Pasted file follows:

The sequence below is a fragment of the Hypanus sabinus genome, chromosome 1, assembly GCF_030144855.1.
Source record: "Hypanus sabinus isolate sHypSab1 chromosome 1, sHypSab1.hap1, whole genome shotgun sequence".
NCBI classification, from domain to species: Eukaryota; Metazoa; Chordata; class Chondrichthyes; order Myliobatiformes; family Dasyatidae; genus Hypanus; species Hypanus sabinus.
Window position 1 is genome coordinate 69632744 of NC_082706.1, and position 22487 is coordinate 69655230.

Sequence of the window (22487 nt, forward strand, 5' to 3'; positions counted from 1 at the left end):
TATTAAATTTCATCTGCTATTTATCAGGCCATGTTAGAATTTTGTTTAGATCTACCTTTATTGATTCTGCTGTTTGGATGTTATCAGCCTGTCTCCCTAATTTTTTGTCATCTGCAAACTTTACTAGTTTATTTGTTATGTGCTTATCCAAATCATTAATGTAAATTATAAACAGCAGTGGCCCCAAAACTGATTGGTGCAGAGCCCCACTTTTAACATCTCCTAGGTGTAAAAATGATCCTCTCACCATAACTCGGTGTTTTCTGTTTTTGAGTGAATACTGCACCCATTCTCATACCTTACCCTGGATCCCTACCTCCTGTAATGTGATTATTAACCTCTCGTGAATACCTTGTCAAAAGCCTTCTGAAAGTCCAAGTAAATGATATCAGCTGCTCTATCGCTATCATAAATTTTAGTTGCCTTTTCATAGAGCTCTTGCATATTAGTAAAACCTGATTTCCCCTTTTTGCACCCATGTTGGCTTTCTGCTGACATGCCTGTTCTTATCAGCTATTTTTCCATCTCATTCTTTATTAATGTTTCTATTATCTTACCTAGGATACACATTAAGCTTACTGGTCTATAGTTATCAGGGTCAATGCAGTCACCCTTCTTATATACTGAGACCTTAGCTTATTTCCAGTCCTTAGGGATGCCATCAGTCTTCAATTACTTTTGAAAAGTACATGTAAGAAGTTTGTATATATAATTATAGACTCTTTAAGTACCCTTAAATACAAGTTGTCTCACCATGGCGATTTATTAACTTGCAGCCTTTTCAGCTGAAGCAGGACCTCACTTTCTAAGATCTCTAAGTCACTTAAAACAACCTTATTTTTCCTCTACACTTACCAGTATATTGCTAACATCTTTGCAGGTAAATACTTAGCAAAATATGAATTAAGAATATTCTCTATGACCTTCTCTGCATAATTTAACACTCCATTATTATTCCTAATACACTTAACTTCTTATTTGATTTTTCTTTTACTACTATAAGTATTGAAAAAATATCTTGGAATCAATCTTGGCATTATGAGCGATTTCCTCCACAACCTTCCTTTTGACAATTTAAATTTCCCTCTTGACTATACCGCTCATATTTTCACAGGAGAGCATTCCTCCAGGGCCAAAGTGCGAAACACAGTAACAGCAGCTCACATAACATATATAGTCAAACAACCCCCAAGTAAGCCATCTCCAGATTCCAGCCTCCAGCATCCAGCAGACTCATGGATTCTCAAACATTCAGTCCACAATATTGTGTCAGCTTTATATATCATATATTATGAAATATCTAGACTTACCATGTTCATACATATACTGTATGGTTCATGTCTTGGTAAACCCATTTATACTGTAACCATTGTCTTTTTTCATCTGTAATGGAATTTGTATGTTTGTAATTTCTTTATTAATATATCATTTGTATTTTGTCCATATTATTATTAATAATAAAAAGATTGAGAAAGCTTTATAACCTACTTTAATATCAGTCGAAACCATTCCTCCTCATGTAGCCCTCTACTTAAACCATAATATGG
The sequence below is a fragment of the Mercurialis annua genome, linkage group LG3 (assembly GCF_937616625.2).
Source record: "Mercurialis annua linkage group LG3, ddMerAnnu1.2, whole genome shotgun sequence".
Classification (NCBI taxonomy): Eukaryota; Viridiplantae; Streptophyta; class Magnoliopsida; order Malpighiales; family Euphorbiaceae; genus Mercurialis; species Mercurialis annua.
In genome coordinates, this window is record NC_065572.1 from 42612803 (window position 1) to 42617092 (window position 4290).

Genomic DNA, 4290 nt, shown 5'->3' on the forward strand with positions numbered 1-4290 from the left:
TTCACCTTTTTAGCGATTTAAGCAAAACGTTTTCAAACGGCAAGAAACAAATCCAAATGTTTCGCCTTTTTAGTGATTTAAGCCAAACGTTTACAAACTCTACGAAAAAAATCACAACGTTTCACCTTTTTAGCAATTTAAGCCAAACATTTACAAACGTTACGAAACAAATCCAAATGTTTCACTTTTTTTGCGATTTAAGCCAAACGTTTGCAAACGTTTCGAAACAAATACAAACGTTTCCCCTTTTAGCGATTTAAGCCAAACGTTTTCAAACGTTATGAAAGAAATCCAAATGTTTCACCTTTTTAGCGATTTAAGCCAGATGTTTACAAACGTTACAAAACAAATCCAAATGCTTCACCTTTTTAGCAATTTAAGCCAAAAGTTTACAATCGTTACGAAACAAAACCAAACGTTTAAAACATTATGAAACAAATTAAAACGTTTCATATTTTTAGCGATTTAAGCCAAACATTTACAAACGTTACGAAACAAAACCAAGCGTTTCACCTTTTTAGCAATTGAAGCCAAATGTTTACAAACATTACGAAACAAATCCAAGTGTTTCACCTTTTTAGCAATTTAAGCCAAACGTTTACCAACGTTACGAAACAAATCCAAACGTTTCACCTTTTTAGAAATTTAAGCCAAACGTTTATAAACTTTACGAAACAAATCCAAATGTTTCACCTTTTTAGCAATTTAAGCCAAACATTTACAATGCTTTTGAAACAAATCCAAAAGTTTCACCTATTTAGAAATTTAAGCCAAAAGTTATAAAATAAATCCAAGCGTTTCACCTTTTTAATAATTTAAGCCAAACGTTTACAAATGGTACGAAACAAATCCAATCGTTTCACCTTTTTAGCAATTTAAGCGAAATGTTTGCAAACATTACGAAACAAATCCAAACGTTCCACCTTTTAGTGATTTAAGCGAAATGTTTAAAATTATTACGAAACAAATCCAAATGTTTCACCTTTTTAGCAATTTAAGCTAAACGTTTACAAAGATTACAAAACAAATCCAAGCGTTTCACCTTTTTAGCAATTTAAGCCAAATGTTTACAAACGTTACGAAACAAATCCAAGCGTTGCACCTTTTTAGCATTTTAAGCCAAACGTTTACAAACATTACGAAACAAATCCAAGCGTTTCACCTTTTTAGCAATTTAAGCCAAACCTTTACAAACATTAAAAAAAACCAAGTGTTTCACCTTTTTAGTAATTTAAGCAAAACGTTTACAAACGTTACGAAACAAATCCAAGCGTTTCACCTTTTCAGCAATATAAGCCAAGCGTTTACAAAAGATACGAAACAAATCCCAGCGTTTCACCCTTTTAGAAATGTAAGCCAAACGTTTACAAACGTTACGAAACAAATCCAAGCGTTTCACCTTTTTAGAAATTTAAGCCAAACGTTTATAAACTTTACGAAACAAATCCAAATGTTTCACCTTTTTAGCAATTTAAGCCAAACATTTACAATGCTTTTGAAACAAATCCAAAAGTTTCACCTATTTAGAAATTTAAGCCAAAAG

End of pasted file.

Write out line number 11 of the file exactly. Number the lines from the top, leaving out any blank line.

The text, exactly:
Genomic DNA, 4290 nt, shown 5'->3' on the forward strand with positions numbered 1-4290 from the left: